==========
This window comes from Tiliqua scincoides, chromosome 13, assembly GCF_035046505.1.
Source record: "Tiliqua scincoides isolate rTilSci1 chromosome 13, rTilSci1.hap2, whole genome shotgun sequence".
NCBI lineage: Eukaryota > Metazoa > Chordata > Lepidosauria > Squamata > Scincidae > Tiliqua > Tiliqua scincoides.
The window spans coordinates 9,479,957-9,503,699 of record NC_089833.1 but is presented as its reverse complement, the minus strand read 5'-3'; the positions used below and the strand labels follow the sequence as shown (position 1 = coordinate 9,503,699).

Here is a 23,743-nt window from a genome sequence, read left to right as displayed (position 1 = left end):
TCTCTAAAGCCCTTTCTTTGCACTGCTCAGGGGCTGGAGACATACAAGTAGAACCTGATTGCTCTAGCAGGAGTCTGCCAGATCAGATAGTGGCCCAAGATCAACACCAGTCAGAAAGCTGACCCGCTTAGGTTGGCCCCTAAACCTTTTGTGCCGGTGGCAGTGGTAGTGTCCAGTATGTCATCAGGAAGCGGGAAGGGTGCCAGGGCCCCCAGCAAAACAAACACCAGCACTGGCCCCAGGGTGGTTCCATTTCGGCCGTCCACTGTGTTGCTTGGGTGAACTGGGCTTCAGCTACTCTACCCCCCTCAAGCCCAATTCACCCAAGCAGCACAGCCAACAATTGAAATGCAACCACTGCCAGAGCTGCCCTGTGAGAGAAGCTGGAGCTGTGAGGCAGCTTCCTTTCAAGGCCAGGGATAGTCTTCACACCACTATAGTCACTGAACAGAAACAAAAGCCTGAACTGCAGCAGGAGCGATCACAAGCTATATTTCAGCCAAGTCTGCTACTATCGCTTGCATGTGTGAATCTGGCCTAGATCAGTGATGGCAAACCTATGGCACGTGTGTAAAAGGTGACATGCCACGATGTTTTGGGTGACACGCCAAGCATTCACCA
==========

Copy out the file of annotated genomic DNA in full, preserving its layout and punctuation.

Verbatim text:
This window comes from Tiliqua scincoides, chromosome 13, assembly GCF_035046505.1.
Source record: "Tiliqua scincoides isolate rTilSci1 chromosome 13, rTilSci1.hap2, whole genome shotgun sequence".
NCBI lineage: Eukaryota > Metazoa > Chordata > Lepidosauria > Squamata > Scincidae > Tiliqua > Tiliqua scincoides.
The window spans coordinates 9,479,957-9,503,699 of record NC_089833.1 but is presented as its reverse complement, the minus strand read 5'-3'; the positions used below and the strand labels follow the sequence as shown (position 1 = coordinate 9,503,699).

Here is a 23,743-nt window from a genome sequence, read left to right as displayed (position 1 = left end):
TCTCTAAAGCCCTTTCTTTGCACTGCTCAGGGGCTGGAGACATACAAGTAGAACCTGATTGCTCTAGCAGGAGTCTGCCAGATCAGATAGTGGCCCAAGATCAACACCAGTCAGAAAGCTGACCCGCTTAGGTTGGCCCCTAAACCTTTTGTGCCGGTGGCAGTGGTAGTGTCCAGTATGTCATCAGGAAGCGGGAAGGGTGCCAGGGCCCCCAGCAAAACAAACACCAGCACTGGCCCCAGGGTGGTTCCATTTCGGCCGTCCACTGTGTTGCTTGGGTGAACTGGGCTTCAGCTACTCTACCCCCCTCAAGCCCAATTCACCCAAGCAGCACAGCCAACAATTGAAATGCAACCACTGCCAGAGCTGCCCTGTGAGAGAAGCTGGAGCTGTGAGGCAGCTTCCTTTCAAGGCCAGGGATAGTCTTCACACCACTATAGTCACTGAACAGAAACAAAAGCCTGAACTGCAGCAGGAGCGATCACAAGCTATATTTCAGCCAAGTCTGCTACTATCGCTTGCATGTGTGAATCTGGCCTAGATCAGTGATGGCAAACCTATGGCACGTGTGTAAAAGGTGACATGCCACGATGTTTTGGGTGACACGCCAAGCATTCACCA